CREDIT PETRONAS / WIKIMEDIA COMMONS

The deadline to update voter information ahead of Florida’s presidential primary is next Tuesday, Feb. 16.

St. Johns County Elections Supervisor Nikki Oakes says people can change their name or party affiliation easily — it doesn’t even require an official form.

American Red Cross

The American Red Cross is hoping to help Jacksonville residents prevent house fires.

Red Cross regional CEO Patrick Shea says free fire alarms are available for residents.

8W Group Photography

Jacksonville’s One Spark crowdfunding festival is scaling back from a week-long event to possibly one day in April.

Beatrice Sanchez / WJCT News

A regional nonprofit is hoping to raise $1 million to end hunger in Northeast Florida.

Feeding Northeast Florida has a distribution center that helps feed people in 17 counties.

CEO Luke Layow says his organization could feed even more.

“The message that we want to get across is that the food is there. We don’t lack food to distribute. We distributed more than 21 million pounds of food last year; we can distribute 40 million pounds of food. It’s there. We just need the resources to get that done,” he says.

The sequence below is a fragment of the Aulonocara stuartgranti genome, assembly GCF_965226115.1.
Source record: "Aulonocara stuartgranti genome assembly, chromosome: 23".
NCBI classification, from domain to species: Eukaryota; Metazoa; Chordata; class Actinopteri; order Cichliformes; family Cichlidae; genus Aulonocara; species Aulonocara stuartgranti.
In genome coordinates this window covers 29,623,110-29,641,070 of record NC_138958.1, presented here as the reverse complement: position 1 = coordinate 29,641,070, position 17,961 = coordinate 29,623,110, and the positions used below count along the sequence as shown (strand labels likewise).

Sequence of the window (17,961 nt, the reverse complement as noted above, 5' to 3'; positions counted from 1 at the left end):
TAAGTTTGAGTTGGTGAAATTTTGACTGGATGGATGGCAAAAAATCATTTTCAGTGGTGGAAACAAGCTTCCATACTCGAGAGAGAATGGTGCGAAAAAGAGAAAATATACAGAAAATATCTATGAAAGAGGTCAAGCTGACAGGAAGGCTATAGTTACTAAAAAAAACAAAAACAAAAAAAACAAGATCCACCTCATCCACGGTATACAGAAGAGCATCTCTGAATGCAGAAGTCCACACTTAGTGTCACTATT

Players By The Sea

A Jacksonville Beach community theater is offering aspiring playwrights the chance to bring their vision to life.

Players by the Sea is looking for writers with ideas for plays. The theater will help two lucky winners develop those ideas into full scripts, and then produce the premiere performances of the plays. The writers will also get a $2,000 stipend.

 

Players Associate Director Bradley Akers says the new, year-long program is called New Voices.